"Our robots wound up being powerless for tackling this particular problem," he says. "Ironically, it was an old-fashioned method that made this breakthrough possible."
The old-fashioned approach involved using a technology invented in 1950 to figure which peptide sequence among trillions of possible combinations IDE chops up most efficiently. Benjamin Turk, Ph.D., of Yale University School of Medicine, conducted this critical step. Then, a team of chemists led by Gregory Cuny, Ph.D., director of Medicinal Chemistry at the LDDN, generated a compound that contained the preferred peptide sequence, together with a special chemical group that binds to zinc. The resulting compound is called "Ii1" (IDE inhibitor 1).
Ii1 is about a million times more potent than any previous IDE inhibitors, but additional work will be needed to turn it into a drug suitable for therapeutic use, Dr. Leissring says. In a key step towards this goal, Dr. Leissring, together with Wei-Jen Tang, Ph.D., and other colleagues from the University of Chicago, solved the 3-dimensional crystal structure of Ii1 bound to IDE. This crystal structure will facilitate the development of inhibitors that are more stable in the body than Ii1 is predicted to be.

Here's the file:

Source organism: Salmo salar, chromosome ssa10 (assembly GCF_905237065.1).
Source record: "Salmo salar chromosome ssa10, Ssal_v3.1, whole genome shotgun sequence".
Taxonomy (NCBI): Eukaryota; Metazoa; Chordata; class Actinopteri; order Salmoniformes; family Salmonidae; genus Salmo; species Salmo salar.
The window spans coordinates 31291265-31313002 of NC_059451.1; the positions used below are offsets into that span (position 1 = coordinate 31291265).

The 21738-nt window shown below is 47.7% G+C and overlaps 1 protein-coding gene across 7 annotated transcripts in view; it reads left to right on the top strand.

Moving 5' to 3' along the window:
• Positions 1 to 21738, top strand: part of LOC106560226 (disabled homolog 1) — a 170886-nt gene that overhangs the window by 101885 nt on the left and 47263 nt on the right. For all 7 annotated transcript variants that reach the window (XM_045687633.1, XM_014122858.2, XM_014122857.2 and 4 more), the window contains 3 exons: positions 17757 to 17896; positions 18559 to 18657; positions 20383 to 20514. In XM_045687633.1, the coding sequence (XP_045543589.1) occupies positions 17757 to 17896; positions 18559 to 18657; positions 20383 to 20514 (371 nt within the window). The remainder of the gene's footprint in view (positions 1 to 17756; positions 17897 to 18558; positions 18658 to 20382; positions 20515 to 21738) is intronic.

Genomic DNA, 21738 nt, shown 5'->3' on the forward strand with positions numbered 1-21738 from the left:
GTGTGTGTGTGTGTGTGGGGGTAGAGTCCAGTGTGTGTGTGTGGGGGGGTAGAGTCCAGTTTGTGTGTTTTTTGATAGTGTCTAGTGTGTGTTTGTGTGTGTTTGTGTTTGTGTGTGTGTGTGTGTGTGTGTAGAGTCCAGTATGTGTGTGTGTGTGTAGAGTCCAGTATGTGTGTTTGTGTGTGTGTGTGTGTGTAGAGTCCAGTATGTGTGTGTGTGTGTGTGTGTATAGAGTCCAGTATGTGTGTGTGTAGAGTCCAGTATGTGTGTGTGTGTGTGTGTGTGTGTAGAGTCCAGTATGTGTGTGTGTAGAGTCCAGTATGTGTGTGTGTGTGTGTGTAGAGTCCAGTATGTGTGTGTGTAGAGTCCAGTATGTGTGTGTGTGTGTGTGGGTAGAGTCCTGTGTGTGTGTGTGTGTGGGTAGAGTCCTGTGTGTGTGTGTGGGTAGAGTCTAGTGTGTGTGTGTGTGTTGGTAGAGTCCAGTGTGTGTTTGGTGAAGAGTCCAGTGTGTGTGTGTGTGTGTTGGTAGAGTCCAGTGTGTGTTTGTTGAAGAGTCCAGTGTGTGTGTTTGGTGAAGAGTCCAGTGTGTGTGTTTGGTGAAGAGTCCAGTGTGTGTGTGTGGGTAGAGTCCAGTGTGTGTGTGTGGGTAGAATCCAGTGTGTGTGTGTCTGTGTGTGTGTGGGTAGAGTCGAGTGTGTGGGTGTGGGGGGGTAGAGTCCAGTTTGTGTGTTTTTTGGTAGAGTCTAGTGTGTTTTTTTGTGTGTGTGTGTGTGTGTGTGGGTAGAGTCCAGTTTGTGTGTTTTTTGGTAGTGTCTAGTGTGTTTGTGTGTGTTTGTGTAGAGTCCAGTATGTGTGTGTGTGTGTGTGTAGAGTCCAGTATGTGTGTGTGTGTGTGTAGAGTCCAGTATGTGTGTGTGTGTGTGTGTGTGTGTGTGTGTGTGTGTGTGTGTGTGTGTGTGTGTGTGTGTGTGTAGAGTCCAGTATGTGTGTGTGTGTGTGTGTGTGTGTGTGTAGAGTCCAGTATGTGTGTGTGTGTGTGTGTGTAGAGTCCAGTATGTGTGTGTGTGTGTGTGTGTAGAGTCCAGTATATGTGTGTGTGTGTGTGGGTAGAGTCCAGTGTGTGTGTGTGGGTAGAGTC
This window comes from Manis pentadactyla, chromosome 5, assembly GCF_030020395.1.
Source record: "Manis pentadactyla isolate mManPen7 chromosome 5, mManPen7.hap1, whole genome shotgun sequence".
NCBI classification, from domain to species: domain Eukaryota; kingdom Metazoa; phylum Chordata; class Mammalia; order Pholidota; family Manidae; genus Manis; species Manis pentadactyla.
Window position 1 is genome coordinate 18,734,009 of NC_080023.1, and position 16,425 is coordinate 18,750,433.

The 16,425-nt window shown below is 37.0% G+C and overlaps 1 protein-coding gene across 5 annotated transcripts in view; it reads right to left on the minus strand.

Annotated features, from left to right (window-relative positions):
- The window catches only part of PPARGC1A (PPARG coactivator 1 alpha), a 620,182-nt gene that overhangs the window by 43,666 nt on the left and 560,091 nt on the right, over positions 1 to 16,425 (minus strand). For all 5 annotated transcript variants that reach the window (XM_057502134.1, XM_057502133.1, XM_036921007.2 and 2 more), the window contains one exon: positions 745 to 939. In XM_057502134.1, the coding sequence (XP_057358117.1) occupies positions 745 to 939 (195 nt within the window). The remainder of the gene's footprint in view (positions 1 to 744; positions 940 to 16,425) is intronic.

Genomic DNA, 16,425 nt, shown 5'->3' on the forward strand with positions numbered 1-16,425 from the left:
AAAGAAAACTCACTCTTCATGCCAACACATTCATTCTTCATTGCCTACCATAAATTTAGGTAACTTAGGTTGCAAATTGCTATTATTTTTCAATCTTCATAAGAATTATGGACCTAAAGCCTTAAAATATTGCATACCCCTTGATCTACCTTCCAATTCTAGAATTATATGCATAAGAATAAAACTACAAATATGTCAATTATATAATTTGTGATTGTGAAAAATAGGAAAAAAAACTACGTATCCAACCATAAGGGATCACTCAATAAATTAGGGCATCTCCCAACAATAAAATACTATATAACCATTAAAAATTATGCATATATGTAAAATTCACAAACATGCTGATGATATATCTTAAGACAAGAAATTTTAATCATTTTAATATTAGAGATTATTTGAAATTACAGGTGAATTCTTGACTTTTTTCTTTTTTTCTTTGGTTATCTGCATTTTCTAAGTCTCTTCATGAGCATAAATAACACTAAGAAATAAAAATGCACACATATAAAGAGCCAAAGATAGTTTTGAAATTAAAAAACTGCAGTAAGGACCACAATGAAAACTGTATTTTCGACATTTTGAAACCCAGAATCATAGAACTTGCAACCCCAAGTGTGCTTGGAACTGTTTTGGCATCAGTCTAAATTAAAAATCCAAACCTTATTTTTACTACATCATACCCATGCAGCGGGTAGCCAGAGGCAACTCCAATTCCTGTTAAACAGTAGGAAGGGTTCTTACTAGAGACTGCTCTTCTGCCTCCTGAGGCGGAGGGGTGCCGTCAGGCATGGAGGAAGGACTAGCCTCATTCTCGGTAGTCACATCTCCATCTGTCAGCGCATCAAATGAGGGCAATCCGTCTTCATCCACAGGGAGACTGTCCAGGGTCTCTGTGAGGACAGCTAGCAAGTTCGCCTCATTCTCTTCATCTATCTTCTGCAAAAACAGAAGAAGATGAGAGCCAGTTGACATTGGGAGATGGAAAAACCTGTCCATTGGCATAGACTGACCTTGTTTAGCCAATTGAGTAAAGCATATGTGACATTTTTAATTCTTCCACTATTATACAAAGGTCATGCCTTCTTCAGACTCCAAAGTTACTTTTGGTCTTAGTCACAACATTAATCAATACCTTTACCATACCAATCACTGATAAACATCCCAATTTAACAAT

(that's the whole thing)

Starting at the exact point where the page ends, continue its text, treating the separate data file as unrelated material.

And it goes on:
The structure of IDE is unlike other proteases, the researchers say. It is shaped like a hinged clamshell that opens and shuts, like the well-known video game protagonist, Pac-Man.
The researchers found from their crystal structure that the Ii1 peptide acts like a magnetic latch that holds the clamshell shut. "Think of a coin purse that uses a magnet at the top to
|Contact: Kevin Punsky|